When I worked in disability services, we had several people in our residential programs who lacked capacity to make informed decisions and who had no one in their lives legally authorized to make decisions on their behalf. Usually, when these folks face non-emergency invasive medical treatment or end-of-life decisions, the only recourse for their care-givers is to petition the court for consent. However, in New York State (NYS) we have a Surrogate Decision Making Committee (SDMC) which is the only program of its kind in the nation.
The SDMC consists of specially training volunteers who review the person’s capacity, his or her medical situation, and return a decision in a hearing-like setting. In order to qualify for this free program, the person needs to have resided or be currently residing in a residential program operated by the Office for People with Developmental Disabilities (OPWDD), the Office of Mental Health, or Office of Alcoholism and Substance Abuse Services, or be receiving other supportive services through OPWDD. When a panel is convened to review a case, it consists of: a NYS-licensed health care professional, a NYS attorney, a family member or former client, and an advocate for persons with mental disabilities. After reviewing the case, the panel decides:
- The person’s ability to consent to or refuse the proposed medical treatment, or end-of-life decisions
- If there is an authorized surrogate who can make decisions on the person’s behalf
- If the medical treatment is in the best interest of the person (Justice Center, n.d.)
In order to have SDMC consider a case, a person (called a declarant) must submit a request in writing on special case filing forms. The declarant can be an agency director or staff person at the residential program, the person’s doctor, hospital staff, the person’s service coordinator, or family member. The declarant acts as the panel’s contact person, ensures that all involved parties attend the hearing, and speaks to why the person is unable to consent and why the proposed medical treatment is in the best interest of the person. In order to effectively demonstrate that the treatment is in the best interest of the person, the case must contain: the most recent annual physical, consults pertaining to the diagnosis or procedure under review, and any supporting labs, x-rays, nursing notes, intake forms, etc. The disabled person must attend the hearing, if unable to do so, a panelist will visit the person prior to the hearing. Staff who are familiar with the person’s functioning, family history, and medical condition should attend the hearing to answer the panelists’ questions. In most cases, a decision is made within 14 days of the case being received (Justice Center, n.d.).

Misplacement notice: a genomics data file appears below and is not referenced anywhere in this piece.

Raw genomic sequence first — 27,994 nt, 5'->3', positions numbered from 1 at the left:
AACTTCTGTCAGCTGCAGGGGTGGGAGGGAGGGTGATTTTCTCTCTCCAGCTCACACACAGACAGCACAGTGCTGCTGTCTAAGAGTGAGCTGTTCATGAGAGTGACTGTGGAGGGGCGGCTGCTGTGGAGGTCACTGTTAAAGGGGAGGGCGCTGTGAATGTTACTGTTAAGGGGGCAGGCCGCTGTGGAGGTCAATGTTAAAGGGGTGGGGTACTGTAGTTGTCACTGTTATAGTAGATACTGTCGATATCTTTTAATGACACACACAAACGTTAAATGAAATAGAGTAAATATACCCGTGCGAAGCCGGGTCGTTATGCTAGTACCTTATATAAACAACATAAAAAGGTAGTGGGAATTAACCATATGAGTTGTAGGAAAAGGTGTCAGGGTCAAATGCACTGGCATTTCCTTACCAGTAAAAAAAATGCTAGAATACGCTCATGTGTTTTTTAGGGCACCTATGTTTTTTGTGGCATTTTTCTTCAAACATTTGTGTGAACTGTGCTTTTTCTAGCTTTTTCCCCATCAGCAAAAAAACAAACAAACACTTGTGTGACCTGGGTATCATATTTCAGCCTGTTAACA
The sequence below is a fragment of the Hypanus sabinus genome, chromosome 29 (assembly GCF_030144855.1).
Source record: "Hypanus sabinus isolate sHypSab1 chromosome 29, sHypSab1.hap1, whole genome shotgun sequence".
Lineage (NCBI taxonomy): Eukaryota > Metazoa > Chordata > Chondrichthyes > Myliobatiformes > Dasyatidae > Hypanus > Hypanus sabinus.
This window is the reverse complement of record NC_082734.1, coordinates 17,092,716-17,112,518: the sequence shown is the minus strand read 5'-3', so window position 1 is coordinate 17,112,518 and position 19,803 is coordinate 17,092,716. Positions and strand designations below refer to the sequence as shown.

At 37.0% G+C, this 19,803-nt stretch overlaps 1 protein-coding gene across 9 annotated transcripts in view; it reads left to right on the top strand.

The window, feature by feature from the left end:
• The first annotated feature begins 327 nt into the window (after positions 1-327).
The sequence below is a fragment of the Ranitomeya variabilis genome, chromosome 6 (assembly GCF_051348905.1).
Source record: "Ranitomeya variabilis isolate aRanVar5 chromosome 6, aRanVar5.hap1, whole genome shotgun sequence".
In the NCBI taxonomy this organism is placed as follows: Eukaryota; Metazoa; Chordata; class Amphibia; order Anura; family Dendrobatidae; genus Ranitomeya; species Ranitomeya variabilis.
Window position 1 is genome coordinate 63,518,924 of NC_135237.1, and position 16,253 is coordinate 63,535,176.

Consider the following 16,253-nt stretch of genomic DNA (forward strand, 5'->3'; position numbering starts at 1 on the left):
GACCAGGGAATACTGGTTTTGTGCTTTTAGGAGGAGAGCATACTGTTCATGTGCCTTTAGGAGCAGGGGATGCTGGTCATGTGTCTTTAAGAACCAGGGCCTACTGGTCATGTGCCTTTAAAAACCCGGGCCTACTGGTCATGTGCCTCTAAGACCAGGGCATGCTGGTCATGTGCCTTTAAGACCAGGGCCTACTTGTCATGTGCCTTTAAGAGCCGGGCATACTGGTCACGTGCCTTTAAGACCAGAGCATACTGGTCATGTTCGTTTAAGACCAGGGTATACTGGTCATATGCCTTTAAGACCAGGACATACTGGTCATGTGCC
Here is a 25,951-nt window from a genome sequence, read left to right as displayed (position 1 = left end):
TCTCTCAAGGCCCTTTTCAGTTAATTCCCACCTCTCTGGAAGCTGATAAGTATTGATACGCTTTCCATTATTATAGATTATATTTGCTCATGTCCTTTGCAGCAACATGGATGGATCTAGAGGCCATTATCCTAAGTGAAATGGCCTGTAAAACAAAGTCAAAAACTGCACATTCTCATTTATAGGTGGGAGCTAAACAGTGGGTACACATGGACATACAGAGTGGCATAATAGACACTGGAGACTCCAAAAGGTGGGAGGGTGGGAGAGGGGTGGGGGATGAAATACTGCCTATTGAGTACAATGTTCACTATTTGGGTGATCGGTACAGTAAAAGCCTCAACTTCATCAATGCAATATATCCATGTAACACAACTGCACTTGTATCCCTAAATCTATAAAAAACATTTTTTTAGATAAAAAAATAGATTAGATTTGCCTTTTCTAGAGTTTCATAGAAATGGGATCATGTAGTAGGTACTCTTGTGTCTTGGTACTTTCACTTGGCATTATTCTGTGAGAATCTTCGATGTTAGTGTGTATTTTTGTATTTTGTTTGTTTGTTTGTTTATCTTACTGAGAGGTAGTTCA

In order to become a volunteer, one must complete an application, complete a 1-day training, and take an oath of office. Volunteers serve for 2-year terms and may be reappointed for an additional 2 years. The panel makes decisions on:
- Use of general anesthesia
- Invasive procedures which may result in significant pain, discomfort, debilitation, or long recovery time
- HIV testing
- Withdrawal or withholding life sustaining treatment as stipulated in the Health Care Decisions Act for persons with developmental disabilities
The panel is excluded by law from making decisions on:
- Routine diagnosis and treatments
- Dental procedures performed under local anesthesia
- Emergency treatment
- Electroconvulsive therapy
- Termination of pregnancy
- Withdrawal or discontinuation of life sustaining treatment except as provided for in the Health Care Decisions Act
The panel makes their decisions as a group, and when a panel is convened it must consist of at least three and no more than four panelists. In most cases, a decision is made within 14 days of the case being received (Justice Center, n.d.).
Justice Center for the Protection of People with Special Needs. (n.d.) Surrogate Decision Making Committee. Retrieved from https://www.justicecenter.ny.gov/services-supports/sdmc